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An Overview of Indecent Exposure Law

This content contains sensitive subject matter related to legal defense for crimes of a sexual nature.

Indecent exposure is a criminal offense where someone exposes their private parts or body in the presence of another person. Exposure could have been intended as a joke, for sexual arousal, sexual gratification, or to offend another. If someone else is offended or annoyed by the exposure, it could lead to criminal charges.

Exposure and other indecent acts often involve some misunderstanding. A one-time mistake should not necessarily have to harm someone’s future permanently. Before agreeing to a plea deal, the prosecutor offers, it is essential to understand your rights. The information below provides an overview of indecent exposure charges and finding the right criminal defense lawyer.

What Is Indecent Exposure?

Indecent exposure is a broad term generally referring to public exposure of private body parts. Exposure could involve public masturbation, sex in public, public urination, or being naked in public, which is considered indecent by others. For example, in some jurisdictions, flashing female breasts during a Mardi Gras parade could be considered indecent exposure.

Indecent exposure is generally considered a sex crime. Other related sex crimes may include:

  • Lewd conduct
  • Public indecency
  • Lascivious acts

Is Public Nudity Indecent Exposure?

The standards around indecency and nudity in the United States have changed slowly. Public indecency is generally based on local standards. What might be indecent in a small town might not be considered indecent in a big city. In most states, it is still publicly permissible for a man to expose his nipples in a public place but not for a woman.

In states where public nudity is not illegal, public nudity may be considered indecent or lewd with evidence that the person is sexually motivated or intends to shock, offend, or arouse another.

Criminal Penalties for Indecent Exposure

Under criminal law, the penalties for indecent exposure may depend on the individual situation and state indecent exposure laws. A first-time conviction for the crime of indecent exposure could be a misdemeanor or a felony. As a misdemeanor, the penalties may include a maximum of up to 1 year in county jail and a fine. As a felony charge, indecent exposure could be punishable by more than a year in state prison, fines, and registration as a sex offender.

The penalties for indecent exposure generally increase if the defendant has prior convictions for indecent exposure or other sex crimes. Indecent exposure in front of a minor may also result in more serious criminal charges.

Do I Have To Register As a Sex Offender for Indecent Exposure?

The most serious consequence of an indecent exposure conviction is registration as a sex offender. Many states consider indecent exposure to be a “registerable offense.” In states that don’t require registration for a first offense of indecent exposure, a second conviction or exposure before a minor may qualify as a registerable offense.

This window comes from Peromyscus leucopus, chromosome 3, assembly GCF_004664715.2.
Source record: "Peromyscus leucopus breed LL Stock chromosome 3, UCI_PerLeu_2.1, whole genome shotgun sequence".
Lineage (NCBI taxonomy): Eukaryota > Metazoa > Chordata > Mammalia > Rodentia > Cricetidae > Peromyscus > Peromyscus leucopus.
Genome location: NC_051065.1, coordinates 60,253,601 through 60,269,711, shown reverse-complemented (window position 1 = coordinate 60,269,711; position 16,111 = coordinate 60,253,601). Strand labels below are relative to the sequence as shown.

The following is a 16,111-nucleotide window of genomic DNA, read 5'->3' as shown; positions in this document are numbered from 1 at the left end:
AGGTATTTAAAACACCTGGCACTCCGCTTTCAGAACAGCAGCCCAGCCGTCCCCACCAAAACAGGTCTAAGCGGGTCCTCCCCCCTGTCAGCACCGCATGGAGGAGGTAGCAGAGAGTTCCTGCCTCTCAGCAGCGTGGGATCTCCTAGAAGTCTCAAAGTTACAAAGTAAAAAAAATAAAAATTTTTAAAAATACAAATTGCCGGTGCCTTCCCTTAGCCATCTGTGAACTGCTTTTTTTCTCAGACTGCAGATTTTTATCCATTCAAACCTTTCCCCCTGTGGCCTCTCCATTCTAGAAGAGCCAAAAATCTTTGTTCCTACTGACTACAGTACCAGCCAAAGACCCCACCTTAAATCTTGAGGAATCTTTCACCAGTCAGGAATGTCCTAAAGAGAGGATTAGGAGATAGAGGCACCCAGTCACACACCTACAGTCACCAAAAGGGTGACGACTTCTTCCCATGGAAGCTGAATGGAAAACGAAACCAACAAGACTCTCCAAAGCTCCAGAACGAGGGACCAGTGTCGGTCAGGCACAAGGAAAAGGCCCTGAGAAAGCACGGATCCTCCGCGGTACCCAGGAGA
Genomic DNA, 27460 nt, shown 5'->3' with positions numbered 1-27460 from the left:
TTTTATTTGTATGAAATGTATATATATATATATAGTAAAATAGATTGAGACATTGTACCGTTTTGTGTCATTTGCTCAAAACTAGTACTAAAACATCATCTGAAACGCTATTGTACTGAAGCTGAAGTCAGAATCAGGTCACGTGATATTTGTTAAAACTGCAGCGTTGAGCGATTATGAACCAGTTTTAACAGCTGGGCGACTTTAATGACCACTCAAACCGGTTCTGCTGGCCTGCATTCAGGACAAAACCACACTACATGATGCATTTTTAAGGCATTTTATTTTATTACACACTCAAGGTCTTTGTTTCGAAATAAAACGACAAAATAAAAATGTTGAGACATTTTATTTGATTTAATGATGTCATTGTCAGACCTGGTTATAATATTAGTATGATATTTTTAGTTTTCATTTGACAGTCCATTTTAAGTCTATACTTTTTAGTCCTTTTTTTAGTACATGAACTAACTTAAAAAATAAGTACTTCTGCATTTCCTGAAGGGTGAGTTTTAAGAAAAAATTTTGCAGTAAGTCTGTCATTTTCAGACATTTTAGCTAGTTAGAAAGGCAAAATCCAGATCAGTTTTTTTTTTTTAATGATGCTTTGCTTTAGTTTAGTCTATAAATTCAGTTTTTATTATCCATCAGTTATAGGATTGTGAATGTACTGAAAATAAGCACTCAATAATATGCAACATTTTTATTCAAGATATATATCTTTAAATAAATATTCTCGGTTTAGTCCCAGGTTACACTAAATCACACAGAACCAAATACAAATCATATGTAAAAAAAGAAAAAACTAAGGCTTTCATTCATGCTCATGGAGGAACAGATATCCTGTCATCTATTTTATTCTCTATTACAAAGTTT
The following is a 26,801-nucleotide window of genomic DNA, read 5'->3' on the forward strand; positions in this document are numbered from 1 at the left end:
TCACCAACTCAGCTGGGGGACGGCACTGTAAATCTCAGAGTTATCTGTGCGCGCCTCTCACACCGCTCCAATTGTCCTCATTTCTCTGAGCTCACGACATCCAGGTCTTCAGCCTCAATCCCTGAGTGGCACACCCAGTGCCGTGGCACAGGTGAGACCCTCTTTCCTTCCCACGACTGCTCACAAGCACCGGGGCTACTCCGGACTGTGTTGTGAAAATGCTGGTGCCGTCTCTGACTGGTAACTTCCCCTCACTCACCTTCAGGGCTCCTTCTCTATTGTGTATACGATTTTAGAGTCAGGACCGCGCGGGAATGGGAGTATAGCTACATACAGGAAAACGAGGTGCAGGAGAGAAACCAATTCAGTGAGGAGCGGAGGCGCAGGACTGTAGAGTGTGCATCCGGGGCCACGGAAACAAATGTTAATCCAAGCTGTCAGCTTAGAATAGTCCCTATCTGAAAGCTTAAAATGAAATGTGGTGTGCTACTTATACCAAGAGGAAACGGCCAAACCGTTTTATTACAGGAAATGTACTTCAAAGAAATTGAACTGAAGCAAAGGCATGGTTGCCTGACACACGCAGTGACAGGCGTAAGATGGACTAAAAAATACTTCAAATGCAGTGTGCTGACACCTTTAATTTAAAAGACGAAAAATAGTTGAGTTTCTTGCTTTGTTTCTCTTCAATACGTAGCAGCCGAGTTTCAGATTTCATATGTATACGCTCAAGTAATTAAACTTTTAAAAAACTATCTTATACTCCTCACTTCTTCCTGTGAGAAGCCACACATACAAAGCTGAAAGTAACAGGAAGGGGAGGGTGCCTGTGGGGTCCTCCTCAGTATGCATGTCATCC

Registered sex offenders have many restrictions put on their lives, including where they can live and what jobs they can take. Sex offenders may be restricted from living within a certain distance from a school, playground, or bus stop.

Each state has its own laws and statutes on sex offender registration. Depending on the state and the status of the sex offender, much of the information in the registry is public. Neighbors, coworkers, and the public can search the sex offender registry by name or location to find offenders. Information maintained in the sex offender registry may include the following:

  • Name
  • Physical description
  • Address
  • Sex offense history
  • Age and sex of the offender’s victim
  • Current photograph

Sex offender registration will generally follow the offender for years. Some sex crimes require lifetime registration. Sex offenders must register with their local law enforcement office within a few days of release from prison. Offenders will have to re-register every year or anytime they plan to move, or they can also risk another Felony charge of failing to register as a predatory offender.

Defense Strategies to Indecent Exposure Charges

It can be difficult to defend against charges of indecent exposure. The public may jump to conclusions and think you are guilty because of a simple misunderstanding. With jail time and much more at stake, fighting for your rights and reputation is vital.

There are common defense strategies when facing sex crime charges for indecent exposure, including where the exposure was unintentional or accidental. In many situations, the person never intended anyone else to see their genitalia and was surprised to find another person there to see them naked.

If you are accused of indecent exposure or lewd conduct, remember the prosecutor must prove all elements of the charge beyond a reasonable doubt. Contact an experienced criminal defense attorney who understands high-stakes sex crimes and legal defenses. Sex crime charges can be embarrassing, but the attorney-client privilege will protect your conversation with your lawyer.

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